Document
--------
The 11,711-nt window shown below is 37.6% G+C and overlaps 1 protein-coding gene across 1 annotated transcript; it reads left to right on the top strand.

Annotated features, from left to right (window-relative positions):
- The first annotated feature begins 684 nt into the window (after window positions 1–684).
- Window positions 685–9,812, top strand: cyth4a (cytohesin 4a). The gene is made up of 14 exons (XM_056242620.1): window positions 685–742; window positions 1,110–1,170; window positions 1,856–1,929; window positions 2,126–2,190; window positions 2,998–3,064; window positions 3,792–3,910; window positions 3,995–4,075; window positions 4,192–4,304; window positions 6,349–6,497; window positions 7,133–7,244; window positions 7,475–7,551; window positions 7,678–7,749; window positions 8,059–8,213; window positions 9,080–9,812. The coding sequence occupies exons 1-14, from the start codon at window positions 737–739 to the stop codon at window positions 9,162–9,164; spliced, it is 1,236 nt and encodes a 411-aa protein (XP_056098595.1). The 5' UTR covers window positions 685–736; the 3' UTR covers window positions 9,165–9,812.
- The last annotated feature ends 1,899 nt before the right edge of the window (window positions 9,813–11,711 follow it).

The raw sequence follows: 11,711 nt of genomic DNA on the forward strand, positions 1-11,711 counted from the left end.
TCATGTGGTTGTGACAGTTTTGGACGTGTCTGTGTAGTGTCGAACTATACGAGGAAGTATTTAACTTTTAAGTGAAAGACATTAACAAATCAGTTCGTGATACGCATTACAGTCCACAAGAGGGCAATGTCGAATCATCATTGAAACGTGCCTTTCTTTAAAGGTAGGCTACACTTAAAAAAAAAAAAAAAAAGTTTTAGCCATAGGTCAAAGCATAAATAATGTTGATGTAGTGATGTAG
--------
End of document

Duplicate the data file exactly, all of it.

The 11,711-nt window shown below is 37.6% G+C and overlaps 1 protein-coding gene across 1 annotated transcript; it reads left to right on the top strand.

Annotated features, from left to right (window-relative positions):
- The first annotated feature begins 684 nt into the window (after window positions 1–684).
- Window positions 685–9,812, top strand: cyth4a (cytohesin 4a). The gene is made up of 14 exons (XM_056242620.1): window positions 685–742; window positions 1,110–1,170; window positions 1,856–1,929; window positions 2,126–2,190; window positions 2,998–3,064; window positions 3,792–3,910; window positions 3,995–4,075; window positions 4,192–4,304; window positions 6,349–6,497; window positions 7,133–7,244; window positions 7,475–7,551; window positions 7,678–7,749; window positions 8,059–8,213; window positions 9,080–9,812. The coding sequence occupies exons 1-14, from the start codon at window positions 737–739 to the stop codon at window positions 9,162–9,164; spliced, it is 1,236 nt and encodes a 411-aa protein (XP_056098595.1). The 5' UTR covers window positions 685–736; the 3' UTR covers window positions 9,165–9,812.
- The last annotated feature ends 1,899 nt before the right edge of the window (window positions 9,813–11,711 follow it).

The raw sequence follows: 11,711 nt of genomic DNA on the forward strand, positions 1-11,711 counted from the left end.
TCATGTGGTTGTGACAGTTTTGGACGTGTCTGTGTAGTGTCGAACTATACGAGGAAGTATTTAACTTTTAAGTGAAAGACATTAACAAATCAGTTCGTGATACGCATTACAGTCCACAAGAGGGCAATGTCGAATCATCATTGAAACGTGCCTTTCTTTAAAGGTAGGCTACACTTAAAAAAAAAAAAAAAAAGTTTTAGCCATAGGTCAAAGCATAAATAATGTTGATGTAGTGATGTAG